History has a neat and convenient stereotype for each of Henry VIII’s wives. Here are some of the less-known facts about Henry’s Queens that show us another side.


The gentle, pious Katherine of Aragon inherited her mother’s warrior streak. While Henry was away on campaign in France in 1513, he left Katherine as regent. The Scots seized the opportunity and attacked the northern border but suffered a crushing defeat. A triumphant Queen Katherine was set on sending the King of the Scot’s corpse to Henry in France as a trophy of war and had to be dissuaded, as the menfolk couldn’t stomach it. She had to settle for sending his bloodied surcoat, writing to Henry  “In this your Grace shall see how I can keep my promise, sending you for your banners a King’s coat.”




It seems even Anne Boleyn’s nerves of steel could be tested. Henry’s pet pelican, while much admired by him, was banished to the other side of the gardens at Hampton Court, along with the peacocks, when Queen Anne took up residence.

“By cause the Queen’s grace could not take her rest on the morning for the noise of the same,” quipped one Courtier.




Jane Seymour was twenty-eight when she married Henry VIII, an unusually advanced age to be unmarried in Tudor times. This has led to the tradition that she was too dull and unattractive to capture a husband but it was more likely a case of her father not being able to afford to dower her richly enough. Jane had, at one point, become attached to the son of Sir Robert and Lady Dormer. Sir Francis Bryan, who was friendly with both families, attempted to take up her cause, but was firmly denied. The formidable Lady Dormer was so enraged that her son was dallying with a lowly Seymour she forbade the affair to continue. She then promptly married her son off to a Sidney.


anne_cleves_s We all like to think that Anne of Cleves was relieved to get away from Henry VIII, yet Anne attempted to reinstate her failed marriage with Henry, twice. After Katherine Howard’s execution her brother suggested to Henry that they remarry, but he was firmly rebuffed. Lady Anne still seemed to think Henry may have been considering it however, and was shocked when Henry VIII chose Katherine Parr as his last Queen.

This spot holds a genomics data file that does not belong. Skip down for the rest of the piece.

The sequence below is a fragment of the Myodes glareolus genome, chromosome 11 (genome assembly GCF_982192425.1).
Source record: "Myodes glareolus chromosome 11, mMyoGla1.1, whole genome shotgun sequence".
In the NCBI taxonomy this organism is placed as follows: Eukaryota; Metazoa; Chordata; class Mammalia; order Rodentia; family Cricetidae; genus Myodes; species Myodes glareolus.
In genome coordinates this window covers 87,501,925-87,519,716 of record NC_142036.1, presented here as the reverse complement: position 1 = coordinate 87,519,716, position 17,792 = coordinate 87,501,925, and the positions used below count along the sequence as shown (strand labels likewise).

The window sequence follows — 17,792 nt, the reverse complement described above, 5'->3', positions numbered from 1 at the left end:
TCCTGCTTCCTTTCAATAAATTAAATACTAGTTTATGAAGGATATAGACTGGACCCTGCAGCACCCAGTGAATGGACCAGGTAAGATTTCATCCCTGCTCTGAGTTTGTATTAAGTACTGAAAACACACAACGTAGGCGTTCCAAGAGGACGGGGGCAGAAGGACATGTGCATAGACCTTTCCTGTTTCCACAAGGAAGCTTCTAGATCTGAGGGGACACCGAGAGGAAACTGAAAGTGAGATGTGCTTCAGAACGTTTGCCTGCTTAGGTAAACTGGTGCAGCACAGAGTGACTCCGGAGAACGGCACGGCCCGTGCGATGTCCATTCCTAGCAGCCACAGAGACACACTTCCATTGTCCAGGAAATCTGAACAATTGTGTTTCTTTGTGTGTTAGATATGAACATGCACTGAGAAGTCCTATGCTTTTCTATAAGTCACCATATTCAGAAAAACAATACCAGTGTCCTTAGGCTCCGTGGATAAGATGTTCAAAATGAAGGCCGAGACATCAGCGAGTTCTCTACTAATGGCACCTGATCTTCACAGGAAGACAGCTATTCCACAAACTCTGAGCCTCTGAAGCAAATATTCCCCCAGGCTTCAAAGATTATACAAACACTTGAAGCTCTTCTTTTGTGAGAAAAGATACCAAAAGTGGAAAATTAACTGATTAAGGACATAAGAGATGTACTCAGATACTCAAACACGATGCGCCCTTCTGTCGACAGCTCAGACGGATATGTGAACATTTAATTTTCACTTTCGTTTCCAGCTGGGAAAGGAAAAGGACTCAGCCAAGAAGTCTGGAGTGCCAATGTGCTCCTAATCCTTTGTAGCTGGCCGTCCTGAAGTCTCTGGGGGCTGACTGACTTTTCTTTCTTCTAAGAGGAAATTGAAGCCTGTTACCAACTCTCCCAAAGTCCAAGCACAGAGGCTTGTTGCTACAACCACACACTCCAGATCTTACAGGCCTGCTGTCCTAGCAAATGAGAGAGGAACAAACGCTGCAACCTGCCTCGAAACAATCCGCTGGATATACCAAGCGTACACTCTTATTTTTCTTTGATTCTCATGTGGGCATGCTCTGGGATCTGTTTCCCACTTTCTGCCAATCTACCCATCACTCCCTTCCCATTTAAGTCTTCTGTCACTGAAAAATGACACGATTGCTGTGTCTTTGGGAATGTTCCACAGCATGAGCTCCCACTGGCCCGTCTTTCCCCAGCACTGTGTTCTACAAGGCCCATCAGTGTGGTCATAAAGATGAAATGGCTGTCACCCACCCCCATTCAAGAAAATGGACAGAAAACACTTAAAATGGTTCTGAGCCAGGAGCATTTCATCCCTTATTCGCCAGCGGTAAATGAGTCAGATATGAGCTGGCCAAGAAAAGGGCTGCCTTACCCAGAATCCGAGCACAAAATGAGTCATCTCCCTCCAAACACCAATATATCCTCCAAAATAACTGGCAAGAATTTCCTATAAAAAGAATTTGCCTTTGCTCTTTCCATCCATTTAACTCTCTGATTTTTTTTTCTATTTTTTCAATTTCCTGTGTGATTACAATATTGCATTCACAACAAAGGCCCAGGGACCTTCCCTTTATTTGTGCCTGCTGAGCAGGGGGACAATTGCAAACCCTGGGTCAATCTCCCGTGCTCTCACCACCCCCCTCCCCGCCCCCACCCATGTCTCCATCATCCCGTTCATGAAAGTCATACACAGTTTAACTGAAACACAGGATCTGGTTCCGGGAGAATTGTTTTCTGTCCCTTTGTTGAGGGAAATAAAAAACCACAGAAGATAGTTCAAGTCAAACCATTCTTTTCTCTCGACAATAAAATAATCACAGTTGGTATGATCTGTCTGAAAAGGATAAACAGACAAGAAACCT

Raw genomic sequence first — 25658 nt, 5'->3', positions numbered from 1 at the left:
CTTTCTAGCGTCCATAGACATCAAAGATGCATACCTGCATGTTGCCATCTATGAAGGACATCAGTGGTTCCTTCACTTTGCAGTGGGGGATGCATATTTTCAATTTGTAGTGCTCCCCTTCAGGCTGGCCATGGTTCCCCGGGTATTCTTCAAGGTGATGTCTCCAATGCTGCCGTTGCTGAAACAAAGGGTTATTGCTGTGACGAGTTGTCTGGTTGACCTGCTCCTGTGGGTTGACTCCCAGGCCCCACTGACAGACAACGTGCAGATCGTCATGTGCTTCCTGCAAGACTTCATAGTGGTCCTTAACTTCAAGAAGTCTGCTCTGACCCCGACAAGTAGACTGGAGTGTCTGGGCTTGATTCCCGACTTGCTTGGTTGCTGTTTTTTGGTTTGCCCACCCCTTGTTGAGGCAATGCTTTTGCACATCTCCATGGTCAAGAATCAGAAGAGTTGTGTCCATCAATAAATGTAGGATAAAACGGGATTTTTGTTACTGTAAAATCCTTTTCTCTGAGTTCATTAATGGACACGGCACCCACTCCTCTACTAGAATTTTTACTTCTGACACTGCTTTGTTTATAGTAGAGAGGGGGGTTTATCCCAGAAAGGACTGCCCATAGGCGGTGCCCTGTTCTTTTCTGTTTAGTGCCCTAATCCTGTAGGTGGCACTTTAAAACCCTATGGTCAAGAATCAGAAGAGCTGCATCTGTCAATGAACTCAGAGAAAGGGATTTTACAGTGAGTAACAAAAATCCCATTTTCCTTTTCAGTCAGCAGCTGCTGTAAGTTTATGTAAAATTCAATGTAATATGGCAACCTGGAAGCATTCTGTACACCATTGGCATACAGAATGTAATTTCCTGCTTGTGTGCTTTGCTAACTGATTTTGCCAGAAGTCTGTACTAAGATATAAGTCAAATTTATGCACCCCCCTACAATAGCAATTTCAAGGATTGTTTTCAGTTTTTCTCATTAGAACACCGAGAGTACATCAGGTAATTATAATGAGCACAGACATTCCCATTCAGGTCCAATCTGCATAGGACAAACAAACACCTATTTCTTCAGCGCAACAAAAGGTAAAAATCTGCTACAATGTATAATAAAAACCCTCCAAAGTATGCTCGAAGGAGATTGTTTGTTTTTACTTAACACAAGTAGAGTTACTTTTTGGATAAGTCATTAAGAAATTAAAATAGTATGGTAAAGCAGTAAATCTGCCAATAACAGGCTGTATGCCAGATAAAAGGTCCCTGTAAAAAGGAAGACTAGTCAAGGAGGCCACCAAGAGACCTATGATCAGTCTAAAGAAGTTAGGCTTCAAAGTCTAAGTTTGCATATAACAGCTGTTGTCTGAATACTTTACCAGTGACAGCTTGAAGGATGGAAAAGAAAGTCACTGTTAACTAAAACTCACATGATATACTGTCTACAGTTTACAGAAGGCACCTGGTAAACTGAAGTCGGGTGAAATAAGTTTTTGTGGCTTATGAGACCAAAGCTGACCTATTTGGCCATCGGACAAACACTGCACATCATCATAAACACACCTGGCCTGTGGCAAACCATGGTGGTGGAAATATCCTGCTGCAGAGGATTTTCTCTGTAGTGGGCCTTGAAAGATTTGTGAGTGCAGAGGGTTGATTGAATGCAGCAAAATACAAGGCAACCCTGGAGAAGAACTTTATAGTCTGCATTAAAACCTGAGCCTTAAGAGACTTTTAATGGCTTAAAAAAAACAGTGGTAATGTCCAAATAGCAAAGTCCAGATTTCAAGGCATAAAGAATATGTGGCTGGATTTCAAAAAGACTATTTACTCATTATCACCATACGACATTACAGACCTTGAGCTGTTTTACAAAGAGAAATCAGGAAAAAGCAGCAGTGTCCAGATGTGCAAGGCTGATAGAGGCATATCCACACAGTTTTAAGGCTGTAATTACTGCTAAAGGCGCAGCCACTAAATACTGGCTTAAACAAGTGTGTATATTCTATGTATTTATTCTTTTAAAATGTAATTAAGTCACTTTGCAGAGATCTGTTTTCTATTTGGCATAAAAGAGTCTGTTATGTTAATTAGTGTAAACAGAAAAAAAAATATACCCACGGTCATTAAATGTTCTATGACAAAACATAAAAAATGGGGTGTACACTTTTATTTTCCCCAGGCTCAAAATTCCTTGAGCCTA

The second time Lady Anne brought it up was after Henry’s death. A grateful Henry had given her a generous allowance and gifts in his lifetime. But after his death her expenses increased and her income decreased, and she attempted to have herself declared as a “legitimate” Queen so she could secure a Dowager Queen’s allowance, only to be denied again.




Katherine Howard was not the vapid, vain and selfish minx you might think. Imprisoned by Henry VIII, the elderly Margaret Pole, Countess of Salisbury had been held in the freezing Tower for two years. Little Queen Katherine became distressed when she heard the Countess lacked adequate clothing. She sent gifts of a bonnet, a petticoat trimmed with fur, two nightgowns, a warm kirtle, four pairs of shoes, four pairs of stockings and a pair of slippers, made by her own tailor and paid for from her own purse.



She may have been the scholarly and serious type, but Katherine Parr was also passionate about  her shoes. In one year she ordered forty seven pairs, in crimson, white, blue and black, all trimmed with gold.






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About The Author

Olga Hughes is currently pre-occupied with fairy tales, fantasy, misanthropy, medieval history and the long eighteenth century. She has a Bachelor of Fine Art from the Victorian College of the Arts and is currently majoring in Literature and History at Deakin. She has contributed to websites such as History behind Game of Thrones, The Anne Boleyn Files and The Tudor Society.